A human's brain can comprehend information faster than regular, "real-time" speech.
Natural speaking paces in-person instruction and/or demonstration of ideas, facts, and processes. An in-class college "lecture" is an example of this instruction. As students sit in a "lecture," they listen and watch the instructor. After 50 minutes, the lecture is over. I refer to this type of instruction as "real-time education." The instructor's voice, "live" demonstrations, and movement paces the educational bandwidth. For example, suppose the instructor demonstrates software, like Excel, or even browsing the Internet. In that case, the instructor can only go as fast as their hand can move or the Internet connection speed. If errors occur in the computer demonstration, it takes time to redo or fix them. The instructor's speech may also contain pauses and voice disturbances such as coughing or sneezing.
In our modern world, multimedia items (e.g., pictures, audio, and video) are in computer-digitized formats. Once in digital format, these resources can be edited and improved. For example, image editing software, such as Photoshop, can improve a not-quite-correct picture. And one can edit audio and video, removing "space," unwanted sounds or motions, and mistakes. Furthermore, some actions can be sped up, such as any software demonstration, making it look better and shortening its length. Through digital editing, one can improve instructional materials and compress (or expand) time without sacrificing content, which gets us away from "real-time" instruction. We know the human brain can acquire and process information faster than "real-time" and "multi-task."
The Time Warp-Ed technique capitalizes on the ability to alter real-time, digitally, and typically compress time. If you can imagine instruction, going from point A to point B, as a straight line (or straight wooden stick), digital instruction can squish this straight line (a warped stick now is shorter between endpoints.) By "warping" this straight line, one can dramatically increase the educational content bandwidth, utilize the brain more effectively, and make education more time-efficient. This Time Warp-Ed technique manipulates time and results in students learning more material in less time.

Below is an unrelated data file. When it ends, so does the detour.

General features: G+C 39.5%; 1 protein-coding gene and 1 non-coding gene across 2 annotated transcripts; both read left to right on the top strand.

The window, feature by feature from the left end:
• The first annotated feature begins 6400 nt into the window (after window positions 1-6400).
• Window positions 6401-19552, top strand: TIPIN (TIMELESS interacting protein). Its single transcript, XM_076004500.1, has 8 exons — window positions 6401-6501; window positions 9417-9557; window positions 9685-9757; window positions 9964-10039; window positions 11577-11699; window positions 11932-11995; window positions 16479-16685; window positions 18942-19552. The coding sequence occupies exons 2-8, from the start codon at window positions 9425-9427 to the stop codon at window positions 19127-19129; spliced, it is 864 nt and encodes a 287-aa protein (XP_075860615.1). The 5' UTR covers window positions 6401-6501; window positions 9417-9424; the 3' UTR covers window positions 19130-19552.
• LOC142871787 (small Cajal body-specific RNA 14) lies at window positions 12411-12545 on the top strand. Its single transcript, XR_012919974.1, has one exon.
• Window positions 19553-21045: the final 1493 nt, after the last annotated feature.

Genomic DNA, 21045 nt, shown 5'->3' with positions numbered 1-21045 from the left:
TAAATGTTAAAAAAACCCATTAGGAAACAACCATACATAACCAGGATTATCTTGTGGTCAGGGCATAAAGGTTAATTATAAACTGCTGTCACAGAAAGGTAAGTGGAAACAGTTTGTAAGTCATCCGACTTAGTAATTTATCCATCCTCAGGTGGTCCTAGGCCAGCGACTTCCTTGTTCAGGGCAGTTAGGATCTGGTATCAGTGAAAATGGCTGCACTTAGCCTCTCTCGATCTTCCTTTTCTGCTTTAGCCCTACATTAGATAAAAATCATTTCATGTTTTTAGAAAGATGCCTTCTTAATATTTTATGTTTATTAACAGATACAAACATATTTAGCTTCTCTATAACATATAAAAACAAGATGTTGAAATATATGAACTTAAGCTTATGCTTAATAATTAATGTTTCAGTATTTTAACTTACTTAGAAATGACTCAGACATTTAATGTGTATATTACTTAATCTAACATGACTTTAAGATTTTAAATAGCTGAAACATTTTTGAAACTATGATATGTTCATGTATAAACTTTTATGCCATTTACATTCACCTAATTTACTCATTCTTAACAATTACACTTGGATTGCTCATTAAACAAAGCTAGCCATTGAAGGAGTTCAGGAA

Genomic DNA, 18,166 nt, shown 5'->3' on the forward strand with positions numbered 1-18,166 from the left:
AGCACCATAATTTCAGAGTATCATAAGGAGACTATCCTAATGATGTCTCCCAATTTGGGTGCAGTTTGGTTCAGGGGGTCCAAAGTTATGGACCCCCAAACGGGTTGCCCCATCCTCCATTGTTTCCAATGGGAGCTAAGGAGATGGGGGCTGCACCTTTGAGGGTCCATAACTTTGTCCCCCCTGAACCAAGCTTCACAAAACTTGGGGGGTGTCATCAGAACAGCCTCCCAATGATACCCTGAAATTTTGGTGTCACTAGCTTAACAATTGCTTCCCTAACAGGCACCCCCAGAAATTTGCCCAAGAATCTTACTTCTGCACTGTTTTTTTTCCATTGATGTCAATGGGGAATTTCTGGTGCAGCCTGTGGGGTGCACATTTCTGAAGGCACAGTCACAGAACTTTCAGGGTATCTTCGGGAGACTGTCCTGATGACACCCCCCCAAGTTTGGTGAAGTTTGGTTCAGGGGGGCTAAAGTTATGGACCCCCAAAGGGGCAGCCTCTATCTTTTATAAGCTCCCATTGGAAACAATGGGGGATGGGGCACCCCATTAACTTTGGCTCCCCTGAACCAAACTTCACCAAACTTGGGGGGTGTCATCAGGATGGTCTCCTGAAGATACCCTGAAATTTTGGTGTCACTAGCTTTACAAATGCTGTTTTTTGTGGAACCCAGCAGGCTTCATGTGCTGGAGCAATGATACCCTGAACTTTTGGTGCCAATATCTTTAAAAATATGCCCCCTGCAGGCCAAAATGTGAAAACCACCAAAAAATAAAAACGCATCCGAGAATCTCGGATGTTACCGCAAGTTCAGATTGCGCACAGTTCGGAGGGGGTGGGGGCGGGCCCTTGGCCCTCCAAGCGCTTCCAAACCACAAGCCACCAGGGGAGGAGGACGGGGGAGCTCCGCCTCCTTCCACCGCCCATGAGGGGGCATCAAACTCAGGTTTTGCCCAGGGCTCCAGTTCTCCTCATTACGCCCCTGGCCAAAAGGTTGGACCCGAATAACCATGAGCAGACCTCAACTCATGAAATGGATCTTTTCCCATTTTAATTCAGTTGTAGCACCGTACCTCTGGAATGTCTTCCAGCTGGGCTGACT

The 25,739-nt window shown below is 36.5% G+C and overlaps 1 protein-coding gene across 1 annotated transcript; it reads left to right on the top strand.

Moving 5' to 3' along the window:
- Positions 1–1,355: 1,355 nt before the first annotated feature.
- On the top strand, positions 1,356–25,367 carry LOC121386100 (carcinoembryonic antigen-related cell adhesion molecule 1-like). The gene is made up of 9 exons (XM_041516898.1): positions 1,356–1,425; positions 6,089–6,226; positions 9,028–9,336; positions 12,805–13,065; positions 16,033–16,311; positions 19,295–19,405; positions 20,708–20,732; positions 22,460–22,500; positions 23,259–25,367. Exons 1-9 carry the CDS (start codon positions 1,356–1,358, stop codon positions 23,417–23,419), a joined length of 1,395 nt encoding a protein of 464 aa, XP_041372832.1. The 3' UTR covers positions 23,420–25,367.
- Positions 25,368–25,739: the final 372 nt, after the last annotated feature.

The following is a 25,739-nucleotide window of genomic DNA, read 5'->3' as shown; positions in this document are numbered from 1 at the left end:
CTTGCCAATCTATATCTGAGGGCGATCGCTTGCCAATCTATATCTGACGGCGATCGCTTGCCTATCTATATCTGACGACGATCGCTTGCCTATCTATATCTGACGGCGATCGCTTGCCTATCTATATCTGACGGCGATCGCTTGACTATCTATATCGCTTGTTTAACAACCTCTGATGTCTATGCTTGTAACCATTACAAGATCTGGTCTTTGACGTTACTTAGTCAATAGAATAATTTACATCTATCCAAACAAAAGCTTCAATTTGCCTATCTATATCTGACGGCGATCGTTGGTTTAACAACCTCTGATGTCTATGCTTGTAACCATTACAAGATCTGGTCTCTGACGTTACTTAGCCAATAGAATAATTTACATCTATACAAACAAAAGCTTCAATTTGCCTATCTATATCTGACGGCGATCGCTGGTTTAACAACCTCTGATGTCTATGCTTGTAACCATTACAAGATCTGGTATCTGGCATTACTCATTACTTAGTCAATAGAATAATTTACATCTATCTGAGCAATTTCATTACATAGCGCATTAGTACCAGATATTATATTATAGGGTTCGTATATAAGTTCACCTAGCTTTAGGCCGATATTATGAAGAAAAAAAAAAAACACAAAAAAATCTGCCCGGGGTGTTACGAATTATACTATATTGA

(I have seen the word and the concept of "warping" used by digital music editors. The digital audio workshop (DAW) Ableton has " warping." As explained, "warping allows you to time-stretch small portions of an audio without affecting the entire audio. This helpful tool can quantize some music notes, making them longer in some portions.")
Examples of Time Warp-Ed Educational Materials
Crispy_Skinned_Salmon - Recently, I came across an example that illustrates my general Time Warp-Ed technique. Teaching someone to make a meal in real-time might take several hours. This video demonstrates that carefully producing videos can educate their audience in a concise amount of time. As you watch this video, consider how long this would take to do in real-time (including the time the food cooks). Alternatively, someone might give you "written" directions in this recipe, but some written instructions are harder to understand words, as opposed to someone "showing" you. (12/2017.)
As another example, Apple's Special Events, when done "live," used to be about two hours. During COVID-19, Apple's pre-recorded Special Events take only 50 minutes, with better "information!" Apple's pre-recorded Special Events are very "crisp." Yes, Apple has lots of money to invest in these videos, just as they invested in live presentations.
I have carefully edited these three videos. When I used to teach "in person," delivering this same content would take at least three times longer than what you will observe in these videos.
Items Shown or Referenced in my Original Presentation (OLC Conference)
Definitions for "Time Warp"
Definition From Merriam-Webster
Time warp: an anomaly, discontinuity, or suspension held to occur in the progress of time
Any distortion of space-time
A time warp is an imaginary spatial distortion that allows time travel in fiction, or a hypothetical form of time dilation or contraction.
Time warping, the property that the timing of a sequence of events may not be regular, addressed in computational sequence comparisons via a dynamic programming algorithm.
Asynchronous reprojection, also called time warp, in virtual reality headsets.